But I've been loved enough to know that True Love is not just a noun, a flim-flam idea, but a Real Thing. It sees me when I'm most  uglified and still believes in the art that's been buried deep within.  It's fresh and healing and transformational; living water. It transports me beyond my shallowness and gives me eyes to see and ears to hear something bigger, more beautiful and far beyond myself.  It cleans off the mud and stench and allows the eternal to shine forth.

Whatever your status, I hope that True Love finds you this day and that your thirst for the real thing is quenched. That the hurts and heartaches and uglification of this world is washed away and the ART IN YOU  shines forth  for all to see.

 Give thanks to the LORD, for he is good; his love endures forever.
 1 Chronicles 16:34

Happy Valentine's Day!

Friday, February 11, 2011


Abby Johnson was a Planned Parenthood Clinic Director, having worked in the organization for 8 years. One day she was invited to participated in an ultra sound guided abortion and changed sides, literally and figuratively, within the matter of minutes. Her memoir of going from Pro-Abortion to Pro-life is real and insightful. Johnson writes well about self-deception, justification, denial and her own abortions.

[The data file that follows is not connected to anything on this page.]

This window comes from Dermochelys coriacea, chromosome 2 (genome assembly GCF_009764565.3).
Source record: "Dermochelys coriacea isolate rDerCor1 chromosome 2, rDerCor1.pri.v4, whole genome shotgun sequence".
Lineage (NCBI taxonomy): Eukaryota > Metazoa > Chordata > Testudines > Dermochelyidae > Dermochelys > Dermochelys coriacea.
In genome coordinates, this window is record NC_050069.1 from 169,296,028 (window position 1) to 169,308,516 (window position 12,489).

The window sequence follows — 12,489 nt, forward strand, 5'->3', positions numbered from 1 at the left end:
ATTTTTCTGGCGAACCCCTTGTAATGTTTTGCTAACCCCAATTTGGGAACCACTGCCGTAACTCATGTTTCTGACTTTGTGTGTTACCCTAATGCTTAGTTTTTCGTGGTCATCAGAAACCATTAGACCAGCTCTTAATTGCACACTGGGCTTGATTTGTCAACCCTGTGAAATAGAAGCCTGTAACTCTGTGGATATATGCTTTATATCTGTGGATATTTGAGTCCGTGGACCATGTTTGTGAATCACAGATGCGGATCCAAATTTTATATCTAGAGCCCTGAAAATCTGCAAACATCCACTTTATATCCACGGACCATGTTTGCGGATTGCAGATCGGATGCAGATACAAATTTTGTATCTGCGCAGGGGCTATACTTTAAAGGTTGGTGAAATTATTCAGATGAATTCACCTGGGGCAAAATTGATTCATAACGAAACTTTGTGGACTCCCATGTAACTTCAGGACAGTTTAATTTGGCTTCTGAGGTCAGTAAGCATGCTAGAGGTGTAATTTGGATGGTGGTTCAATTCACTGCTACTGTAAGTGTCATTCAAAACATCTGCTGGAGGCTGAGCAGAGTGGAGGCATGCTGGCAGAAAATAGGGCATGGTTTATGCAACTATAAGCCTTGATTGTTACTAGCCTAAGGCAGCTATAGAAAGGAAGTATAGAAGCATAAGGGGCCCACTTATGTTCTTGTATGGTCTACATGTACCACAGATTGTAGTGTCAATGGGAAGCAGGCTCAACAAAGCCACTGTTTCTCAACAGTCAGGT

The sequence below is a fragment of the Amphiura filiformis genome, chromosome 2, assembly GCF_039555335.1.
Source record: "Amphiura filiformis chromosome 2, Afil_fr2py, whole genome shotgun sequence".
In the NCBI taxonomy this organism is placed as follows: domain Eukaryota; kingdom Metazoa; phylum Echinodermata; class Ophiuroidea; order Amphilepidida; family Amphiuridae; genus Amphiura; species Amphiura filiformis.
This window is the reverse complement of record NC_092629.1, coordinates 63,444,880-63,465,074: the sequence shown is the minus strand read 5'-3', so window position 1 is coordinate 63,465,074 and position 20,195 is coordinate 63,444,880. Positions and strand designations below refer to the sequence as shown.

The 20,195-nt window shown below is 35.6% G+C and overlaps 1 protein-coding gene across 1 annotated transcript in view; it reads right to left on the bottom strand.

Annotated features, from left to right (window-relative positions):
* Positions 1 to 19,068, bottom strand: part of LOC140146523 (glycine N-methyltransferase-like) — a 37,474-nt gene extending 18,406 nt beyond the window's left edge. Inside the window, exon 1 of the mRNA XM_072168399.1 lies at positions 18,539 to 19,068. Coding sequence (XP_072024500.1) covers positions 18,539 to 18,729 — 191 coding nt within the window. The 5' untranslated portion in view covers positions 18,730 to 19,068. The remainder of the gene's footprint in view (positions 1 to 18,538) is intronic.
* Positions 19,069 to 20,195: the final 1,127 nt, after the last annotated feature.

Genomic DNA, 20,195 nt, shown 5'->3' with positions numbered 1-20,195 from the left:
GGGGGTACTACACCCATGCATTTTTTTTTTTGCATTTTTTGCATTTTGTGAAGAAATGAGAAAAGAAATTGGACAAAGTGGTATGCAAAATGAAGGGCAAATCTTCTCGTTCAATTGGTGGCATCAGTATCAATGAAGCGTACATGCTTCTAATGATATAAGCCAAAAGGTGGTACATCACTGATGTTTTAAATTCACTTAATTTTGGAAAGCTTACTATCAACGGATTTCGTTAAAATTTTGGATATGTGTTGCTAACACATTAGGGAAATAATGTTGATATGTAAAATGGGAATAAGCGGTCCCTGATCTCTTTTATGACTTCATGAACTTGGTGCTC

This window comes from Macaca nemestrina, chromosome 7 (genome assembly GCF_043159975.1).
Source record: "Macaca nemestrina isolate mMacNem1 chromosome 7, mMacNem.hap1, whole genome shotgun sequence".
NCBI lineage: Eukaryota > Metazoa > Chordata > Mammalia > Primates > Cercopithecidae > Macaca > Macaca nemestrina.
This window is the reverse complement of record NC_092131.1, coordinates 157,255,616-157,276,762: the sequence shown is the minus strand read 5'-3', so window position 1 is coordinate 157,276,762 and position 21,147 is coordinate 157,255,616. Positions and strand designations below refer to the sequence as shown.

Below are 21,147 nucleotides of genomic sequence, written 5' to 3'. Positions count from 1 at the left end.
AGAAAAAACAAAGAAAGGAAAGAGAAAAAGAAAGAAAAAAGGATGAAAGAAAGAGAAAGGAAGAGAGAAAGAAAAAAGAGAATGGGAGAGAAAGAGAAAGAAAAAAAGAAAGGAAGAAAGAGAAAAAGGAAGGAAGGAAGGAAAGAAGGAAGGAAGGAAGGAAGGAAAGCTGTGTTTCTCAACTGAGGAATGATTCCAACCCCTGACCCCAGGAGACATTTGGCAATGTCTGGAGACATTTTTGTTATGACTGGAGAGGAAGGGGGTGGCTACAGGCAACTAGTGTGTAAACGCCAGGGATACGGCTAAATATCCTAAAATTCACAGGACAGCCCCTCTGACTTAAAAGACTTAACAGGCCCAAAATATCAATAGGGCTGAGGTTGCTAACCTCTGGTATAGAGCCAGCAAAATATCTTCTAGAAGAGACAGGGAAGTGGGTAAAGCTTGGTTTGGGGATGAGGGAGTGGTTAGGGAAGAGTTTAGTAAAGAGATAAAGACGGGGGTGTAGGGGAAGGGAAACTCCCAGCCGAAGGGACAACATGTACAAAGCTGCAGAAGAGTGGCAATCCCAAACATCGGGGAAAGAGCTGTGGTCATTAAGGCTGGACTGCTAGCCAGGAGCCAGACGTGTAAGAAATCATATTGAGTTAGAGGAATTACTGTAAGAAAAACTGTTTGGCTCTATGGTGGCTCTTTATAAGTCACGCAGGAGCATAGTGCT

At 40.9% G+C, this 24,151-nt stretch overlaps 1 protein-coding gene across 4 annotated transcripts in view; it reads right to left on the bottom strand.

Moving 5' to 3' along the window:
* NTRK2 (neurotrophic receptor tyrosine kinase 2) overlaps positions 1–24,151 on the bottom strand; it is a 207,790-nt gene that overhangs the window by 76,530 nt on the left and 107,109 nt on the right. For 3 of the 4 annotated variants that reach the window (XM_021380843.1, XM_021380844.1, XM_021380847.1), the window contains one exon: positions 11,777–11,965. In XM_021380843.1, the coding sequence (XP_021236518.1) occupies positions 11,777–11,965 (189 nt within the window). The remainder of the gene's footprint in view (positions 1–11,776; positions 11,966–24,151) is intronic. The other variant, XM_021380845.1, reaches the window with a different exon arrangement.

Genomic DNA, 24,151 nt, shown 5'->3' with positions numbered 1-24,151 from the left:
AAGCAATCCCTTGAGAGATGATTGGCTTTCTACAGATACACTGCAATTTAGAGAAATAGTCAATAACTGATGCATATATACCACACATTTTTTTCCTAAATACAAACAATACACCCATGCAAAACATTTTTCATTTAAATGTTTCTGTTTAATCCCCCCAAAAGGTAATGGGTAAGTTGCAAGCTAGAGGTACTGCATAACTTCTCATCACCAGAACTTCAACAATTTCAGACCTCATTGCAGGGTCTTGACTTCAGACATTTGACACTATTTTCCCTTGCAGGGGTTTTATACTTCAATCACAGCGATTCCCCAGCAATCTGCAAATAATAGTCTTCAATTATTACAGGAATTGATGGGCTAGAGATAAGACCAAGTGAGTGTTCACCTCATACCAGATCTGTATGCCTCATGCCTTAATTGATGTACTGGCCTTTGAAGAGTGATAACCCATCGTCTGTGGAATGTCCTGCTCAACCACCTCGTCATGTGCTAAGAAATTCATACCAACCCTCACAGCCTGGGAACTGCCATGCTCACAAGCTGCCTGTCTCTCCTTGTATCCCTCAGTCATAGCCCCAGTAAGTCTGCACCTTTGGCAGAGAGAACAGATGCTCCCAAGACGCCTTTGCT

She also writes well about propaganda, the Bottom Line Focus (money, money, money) of Planned Parenthood and her earth shattering revelation that the life she assisted in aborting was viable, hurting, and murdered.

The Power of Words. Semantics. Talking Points.

Fetus vs. Baby.